Nov 1 (Reuters) – Australian shares rose on Wednesday on the back of gains in materials stocks as Dalian iron ore futures climbed after five consecutive sessions of declines.

Sentiment was also positive ahead of earnings results from some of the country’s biggest lenders.

“The market is waiting on profit reports from National Australia Bank and Westpac, and there is probably some confidence on those being fairly clean results with a bit of upside, potentially,” said Ric Spooner, chief market strategist at CMC Markets.

The S&P/ASX 200 index rose 0.7 percent, or 39.58 points, to 5,948.60 by 0023 GMT.

It fell 0.2 percent on Tuesday as manufacturing growth cooled more than expected in China, a key export market for Australian resources.

National Australia Bank Ltd rose as much as 0.6 percent, while Westpac Banking Corp climbed as much as 0.5 percent. NAB and Westpac are scheduled to announce their results on Thursday and Monday, respectively.

Among mining stocks, BHP Billiton rose up to 1.1 percent, while iron ore major Rio Tinto gained as much as 0.9 percent.

Fortescue Metals Group Ltd, which only mines iron ore, jumped 3.2 percent.

Western Areas was the top gainer on the main index, up 7.2 percent, as nickel closed at its highest since June 2015 in electronic trade on Tuesday.

The Australian mining index rose as much as 1.6 percent on Wednesday, in its biggest intraday percentage gain in over two weeks.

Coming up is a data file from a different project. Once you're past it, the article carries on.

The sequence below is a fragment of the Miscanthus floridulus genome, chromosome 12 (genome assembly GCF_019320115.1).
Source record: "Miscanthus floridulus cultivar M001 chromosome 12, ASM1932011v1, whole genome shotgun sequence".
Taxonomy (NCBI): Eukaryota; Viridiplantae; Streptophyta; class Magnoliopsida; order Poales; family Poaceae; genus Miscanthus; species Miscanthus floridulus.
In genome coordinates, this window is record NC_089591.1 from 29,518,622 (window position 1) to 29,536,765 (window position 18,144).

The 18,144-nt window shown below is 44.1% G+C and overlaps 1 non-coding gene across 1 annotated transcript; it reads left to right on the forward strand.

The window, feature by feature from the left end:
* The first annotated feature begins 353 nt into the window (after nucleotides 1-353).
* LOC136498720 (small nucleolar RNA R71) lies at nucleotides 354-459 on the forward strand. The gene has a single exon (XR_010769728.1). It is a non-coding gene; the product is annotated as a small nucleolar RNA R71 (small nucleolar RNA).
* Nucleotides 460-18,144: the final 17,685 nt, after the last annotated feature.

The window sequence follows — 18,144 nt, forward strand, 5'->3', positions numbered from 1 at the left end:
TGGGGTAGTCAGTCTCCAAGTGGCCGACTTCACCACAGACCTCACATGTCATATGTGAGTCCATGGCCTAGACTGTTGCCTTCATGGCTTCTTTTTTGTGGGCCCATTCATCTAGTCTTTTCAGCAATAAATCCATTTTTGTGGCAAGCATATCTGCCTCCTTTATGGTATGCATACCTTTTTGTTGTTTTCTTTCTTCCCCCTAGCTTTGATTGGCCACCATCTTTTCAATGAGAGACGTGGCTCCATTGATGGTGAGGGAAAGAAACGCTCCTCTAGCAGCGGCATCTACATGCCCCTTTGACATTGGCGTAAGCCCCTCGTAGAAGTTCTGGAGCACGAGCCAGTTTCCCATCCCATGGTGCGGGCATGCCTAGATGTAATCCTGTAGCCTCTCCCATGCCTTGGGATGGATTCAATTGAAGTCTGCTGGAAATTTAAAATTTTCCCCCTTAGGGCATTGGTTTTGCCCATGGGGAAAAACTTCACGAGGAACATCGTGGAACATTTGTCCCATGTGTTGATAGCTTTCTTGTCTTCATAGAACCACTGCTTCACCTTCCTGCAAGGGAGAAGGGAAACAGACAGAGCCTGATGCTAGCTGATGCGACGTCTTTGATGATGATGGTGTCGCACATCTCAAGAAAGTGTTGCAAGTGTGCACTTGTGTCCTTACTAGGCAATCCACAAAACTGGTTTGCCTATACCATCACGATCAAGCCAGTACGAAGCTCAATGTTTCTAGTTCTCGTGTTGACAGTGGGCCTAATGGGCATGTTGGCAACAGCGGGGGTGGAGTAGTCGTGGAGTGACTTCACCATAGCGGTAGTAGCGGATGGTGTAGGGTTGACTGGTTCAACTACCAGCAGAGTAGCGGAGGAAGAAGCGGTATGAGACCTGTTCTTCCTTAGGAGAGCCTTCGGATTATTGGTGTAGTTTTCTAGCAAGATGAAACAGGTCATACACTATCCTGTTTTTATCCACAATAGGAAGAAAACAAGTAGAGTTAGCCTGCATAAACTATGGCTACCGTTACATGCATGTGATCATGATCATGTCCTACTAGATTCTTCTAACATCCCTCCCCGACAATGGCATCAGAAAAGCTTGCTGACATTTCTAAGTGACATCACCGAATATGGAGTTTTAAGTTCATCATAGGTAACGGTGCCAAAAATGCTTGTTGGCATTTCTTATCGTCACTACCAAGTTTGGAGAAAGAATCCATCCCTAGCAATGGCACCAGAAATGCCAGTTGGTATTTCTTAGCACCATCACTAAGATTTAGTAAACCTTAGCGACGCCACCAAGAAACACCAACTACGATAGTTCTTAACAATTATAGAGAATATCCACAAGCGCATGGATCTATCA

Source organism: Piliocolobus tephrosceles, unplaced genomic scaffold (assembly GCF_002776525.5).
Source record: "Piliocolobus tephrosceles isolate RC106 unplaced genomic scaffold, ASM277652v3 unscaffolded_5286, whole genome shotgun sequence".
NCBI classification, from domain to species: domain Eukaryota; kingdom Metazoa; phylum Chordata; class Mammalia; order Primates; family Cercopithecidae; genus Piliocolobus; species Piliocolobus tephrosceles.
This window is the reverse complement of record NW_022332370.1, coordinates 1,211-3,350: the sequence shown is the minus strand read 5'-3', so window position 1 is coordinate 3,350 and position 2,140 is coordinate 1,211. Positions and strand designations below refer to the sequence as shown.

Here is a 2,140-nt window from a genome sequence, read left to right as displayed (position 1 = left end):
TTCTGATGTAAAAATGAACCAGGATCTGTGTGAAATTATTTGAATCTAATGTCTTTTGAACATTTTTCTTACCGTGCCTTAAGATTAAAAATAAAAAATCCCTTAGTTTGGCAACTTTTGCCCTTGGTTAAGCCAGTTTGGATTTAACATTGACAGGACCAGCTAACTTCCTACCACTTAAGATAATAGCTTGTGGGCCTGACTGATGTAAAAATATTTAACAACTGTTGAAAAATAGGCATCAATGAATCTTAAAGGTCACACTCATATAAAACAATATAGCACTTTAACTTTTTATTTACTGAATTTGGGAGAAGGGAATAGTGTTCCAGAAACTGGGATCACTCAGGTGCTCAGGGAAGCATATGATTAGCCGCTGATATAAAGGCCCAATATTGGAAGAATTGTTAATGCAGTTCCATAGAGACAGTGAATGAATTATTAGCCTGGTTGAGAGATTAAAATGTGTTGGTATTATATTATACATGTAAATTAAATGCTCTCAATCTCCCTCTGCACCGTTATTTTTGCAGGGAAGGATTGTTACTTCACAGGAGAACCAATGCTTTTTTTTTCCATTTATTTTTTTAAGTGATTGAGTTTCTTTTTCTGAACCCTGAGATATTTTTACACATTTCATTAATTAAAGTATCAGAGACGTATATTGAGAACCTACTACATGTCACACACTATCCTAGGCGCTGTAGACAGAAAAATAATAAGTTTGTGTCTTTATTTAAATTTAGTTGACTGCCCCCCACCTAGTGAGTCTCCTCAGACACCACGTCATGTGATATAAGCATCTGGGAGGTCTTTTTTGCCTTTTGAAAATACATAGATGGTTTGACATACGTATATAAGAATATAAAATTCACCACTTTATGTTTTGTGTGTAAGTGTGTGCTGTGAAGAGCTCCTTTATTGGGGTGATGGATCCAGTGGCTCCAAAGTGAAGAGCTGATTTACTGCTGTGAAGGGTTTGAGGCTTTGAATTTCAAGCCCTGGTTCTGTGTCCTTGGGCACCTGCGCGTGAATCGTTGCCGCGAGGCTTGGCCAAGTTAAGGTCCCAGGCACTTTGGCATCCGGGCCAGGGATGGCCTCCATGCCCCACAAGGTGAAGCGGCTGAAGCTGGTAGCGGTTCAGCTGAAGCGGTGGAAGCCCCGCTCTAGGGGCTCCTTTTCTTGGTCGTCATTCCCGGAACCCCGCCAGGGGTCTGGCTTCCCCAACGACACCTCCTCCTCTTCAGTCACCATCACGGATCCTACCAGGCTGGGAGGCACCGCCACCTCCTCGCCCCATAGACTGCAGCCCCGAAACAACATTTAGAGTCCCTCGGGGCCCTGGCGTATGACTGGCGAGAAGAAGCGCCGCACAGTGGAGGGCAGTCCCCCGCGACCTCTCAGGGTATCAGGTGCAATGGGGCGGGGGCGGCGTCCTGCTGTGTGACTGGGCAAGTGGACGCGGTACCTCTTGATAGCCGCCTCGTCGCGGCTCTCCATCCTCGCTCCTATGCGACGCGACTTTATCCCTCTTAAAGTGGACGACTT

Meanwhile, New Zealand’s benchmark S&P/NZX 50 index dropped 0.9 percent, or 71.62 points, to 8,074.72, weighed down by falls in consumer staples.

Statistics New Zealand said on Wednesday the unemployment rate fell more than expected to 4.6 percent in the third quarter. Economists polled by Reuters had forecast an unemployment rate of 4.7 percent.

a2 Milk was the biggest drag on the index, shedding as much as 11.2 percent, the most since Dec. 2, 2016. Dairy peer Synlait Milk Ltd declined as much as 3.9 percent.

Homebuilder Fletcher Building Ltd was the second biggest drag, losing as much as 4.4 percent a day after the country’s new prime minister said a ban on foreigners buying existing homes would begin in early 2018, but the restrictions would not apply to Australians. (Reporting by Aaron Saldanha in Bengaluru; Editing by Subhranshu Sahu)

Our Standards:The Thomson Reuters Trust Principles.

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